While many mental health stakeholders question how Medicaid reform may affect the future of public mental health funding levels, recent federal regulatory changes already have resulted in funding cuts that are threatening the viability of community mental health programs in a number of states. As providers work to promote person/family-centered care, increase the use of evidence-based treatments, and commit to continuous improvement, they will need to address funding challenges on several levels. This article examines the immediate funding threat and provides examples of steps being taken by provider organizations to protect scarce public mental health resources.
Since the 1980s, states that adopted Medicaid mental health managed care waivers have operated under a financing model in which Medicaid payments were capped in exchange for a guaranteed funding level and significant flexibility in the types of services states could provide. To support this flexibility, many Medicaid mental health plans paid providers using case rates, subcapitation, and other alternatives to the fee-for-service model. These approaches supported innovations such as prevention and early intervention, as well as community-based and wraparound services that might not have been reimbursable or affordable under previous fee-for-service payment mechanisms. Plans also supported a recovery-based approach to care because they eliminated service-driven revenue incentives, as the focus shifted to service outcomes.
In August 2003, a new Medicaid managed care “rule book” issued by the Centers for Medicare and Medicaid Services went into effect with the implementation of the Balanced Budget Act of 1997. This has turned flexibility upside down and has moved the Medicaid program back to being a service-driven model in managed care states. Under the new rules, the guaranteed funding levels for states have been replaced with the requirement for states to set “actuarially sound capitation rates.”
To set these capitation rates, states are required to hire actuarial firms such as Milliman and Mercer Government Human Services Consulting to count historical services, multiply them by a rate for each service, and add or subtract adjustments for inflation and expected changes in utilization. Only services listed in the state's approved Medicaid plan, provided to Medicaid-eligible persons, properly recorded by clinicians, and successfully transmitted to the Medicaid mental health plan are included in the calculation of future rates by the actuaries.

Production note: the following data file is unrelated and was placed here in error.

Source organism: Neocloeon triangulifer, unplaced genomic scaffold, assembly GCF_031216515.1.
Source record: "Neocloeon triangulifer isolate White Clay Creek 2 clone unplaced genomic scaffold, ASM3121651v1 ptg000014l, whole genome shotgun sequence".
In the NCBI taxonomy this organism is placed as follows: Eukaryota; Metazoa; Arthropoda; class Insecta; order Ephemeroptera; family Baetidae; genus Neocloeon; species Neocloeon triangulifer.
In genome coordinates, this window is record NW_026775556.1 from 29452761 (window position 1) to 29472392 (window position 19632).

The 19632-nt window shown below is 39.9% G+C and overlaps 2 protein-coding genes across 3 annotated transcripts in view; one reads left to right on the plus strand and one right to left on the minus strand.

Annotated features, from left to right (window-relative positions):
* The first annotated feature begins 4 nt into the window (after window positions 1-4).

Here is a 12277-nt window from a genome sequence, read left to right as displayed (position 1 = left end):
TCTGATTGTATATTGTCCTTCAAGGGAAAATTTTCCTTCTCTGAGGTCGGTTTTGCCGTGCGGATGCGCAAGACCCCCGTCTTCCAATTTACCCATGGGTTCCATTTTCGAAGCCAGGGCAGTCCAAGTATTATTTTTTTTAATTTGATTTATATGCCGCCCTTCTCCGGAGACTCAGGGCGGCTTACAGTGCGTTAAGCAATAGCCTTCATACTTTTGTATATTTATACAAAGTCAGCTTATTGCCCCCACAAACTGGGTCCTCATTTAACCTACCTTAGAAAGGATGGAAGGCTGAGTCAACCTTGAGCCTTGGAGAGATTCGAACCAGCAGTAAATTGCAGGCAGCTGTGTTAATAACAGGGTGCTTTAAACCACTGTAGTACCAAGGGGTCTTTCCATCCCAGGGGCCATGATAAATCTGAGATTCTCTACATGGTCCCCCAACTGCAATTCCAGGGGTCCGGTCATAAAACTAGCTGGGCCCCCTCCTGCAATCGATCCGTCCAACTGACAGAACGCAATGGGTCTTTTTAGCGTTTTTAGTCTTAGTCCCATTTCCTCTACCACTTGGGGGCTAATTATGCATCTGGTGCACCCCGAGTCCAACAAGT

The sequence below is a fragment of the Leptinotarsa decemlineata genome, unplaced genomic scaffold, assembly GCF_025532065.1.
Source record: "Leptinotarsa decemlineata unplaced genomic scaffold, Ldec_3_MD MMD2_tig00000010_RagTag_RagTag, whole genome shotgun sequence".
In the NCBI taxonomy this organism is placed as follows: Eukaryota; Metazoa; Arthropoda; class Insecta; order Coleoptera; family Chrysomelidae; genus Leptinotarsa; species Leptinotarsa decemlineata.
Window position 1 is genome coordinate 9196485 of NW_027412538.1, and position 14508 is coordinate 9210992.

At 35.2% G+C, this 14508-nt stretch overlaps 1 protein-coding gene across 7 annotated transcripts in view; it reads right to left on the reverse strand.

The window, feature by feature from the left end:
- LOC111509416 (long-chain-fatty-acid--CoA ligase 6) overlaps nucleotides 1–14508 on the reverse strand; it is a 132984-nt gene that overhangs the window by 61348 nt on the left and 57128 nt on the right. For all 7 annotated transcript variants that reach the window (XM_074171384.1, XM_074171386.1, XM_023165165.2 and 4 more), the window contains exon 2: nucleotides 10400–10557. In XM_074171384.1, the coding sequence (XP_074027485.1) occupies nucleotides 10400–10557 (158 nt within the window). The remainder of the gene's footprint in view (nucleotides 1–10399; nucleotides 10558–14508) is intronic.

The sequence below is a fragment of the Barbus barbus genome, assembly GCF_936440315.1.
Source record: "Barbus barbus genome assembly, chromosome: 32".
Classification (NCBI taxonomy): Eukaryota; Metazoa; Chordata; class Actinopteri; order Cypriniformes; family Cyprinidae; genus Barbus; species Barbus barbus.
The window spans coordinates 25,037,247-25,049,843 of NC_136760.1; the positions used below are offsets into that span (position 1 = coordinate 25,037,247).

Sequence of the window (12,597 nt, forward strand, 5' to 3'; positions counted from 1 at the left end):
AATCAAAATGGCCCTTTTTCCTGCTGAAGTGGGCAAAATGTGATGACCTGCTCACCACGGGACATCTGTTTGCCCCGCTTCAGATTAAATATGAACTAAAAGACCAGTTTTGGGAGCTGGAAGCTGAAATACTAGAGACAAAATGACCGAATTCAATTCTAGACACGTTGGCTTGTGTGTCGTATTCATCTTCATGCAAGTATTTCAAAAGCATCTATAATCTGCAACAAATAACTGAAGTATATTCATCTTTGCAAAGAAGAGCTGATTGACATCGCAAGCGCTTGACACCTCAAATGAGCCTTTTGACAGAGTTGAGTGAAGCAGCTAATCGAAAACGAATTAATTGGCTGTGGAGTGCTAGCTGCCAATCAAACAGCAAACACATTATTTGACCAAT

For those who work in fee-for-service states where Medicaid mental health plans never moved into managed care, these rules describe how business always has been done: They provide services to Medicaid enrollees, record and bill the services, and are paid. But in managed care states, a much more complicated process has been at work.
Over the past decade the alternative payment methods in managed care states created the unintended consequence of reducing the number of “countable” Medicaid claims. Providers expanded the care they provided beyond the state's approved Medicaid plan. They also became less rigorous about ensuring that service data and progress notes were submitted for every clinical activity. Because providers were not being paid based on a fee-for-service model, these operating changes had no effect on an agency's revenue stream but often resulted in a 15 to 25% drop in Medicaid claims.
In this environment, actuaries are producing studies suggesting that historical capitation rates are too high. Oregon has the distinction of being the first state where Medicaid mental health managed care capitation rates have been cut twice—by 16.5% in round one and by 12.1% in round two, the latter having gone into effect in January. Washington, another managed care state, implemented a 17% cut in July 2005 based on its actuarial study.
Unfortunately, many Medicaid mental health plans in managed care states have not retooled their systems to adapt to the new regulations and continue to pay providers using alternative payment methods, which is perpetuating the cycle of Medicaid capitation rate cuts. Unfortunately, many of the people who run state mental health authorities and local mental health plans have strong clinical backgrounds but weak financial backgrounds. Other factors contribute to this situation, as well, such as denial, the inability to effect change, political resistance, etc. The question is, how many Medicaid mental health managed care rate cuts will occur before states and regional Medicaid mental health plans are able to reverse the downward trend?
A number of community mental health centers (CMHCs) in managed care states are developing strategies to continue innovative care and protect their funding base. The four strategies described below should be considered by providers in all managed care states.
Fee for service. In several communities in Washington and Oregon, CMHCs have taken the counterintuitive step of encouraging their Medicaid mental health plans to implement modified fee-for-service payment systems that bring the local system into alignment with fiscal realities. In the North Central Washington Regional Support Network, a rural three-county Medicaid mental health plan in Eastern Washington, providers have been working with the plan to phase in a modified fee-for-service model over 12-months. They have helped to develop a fee schedule that supports the work they're doing including a 25% add-on for community-based services.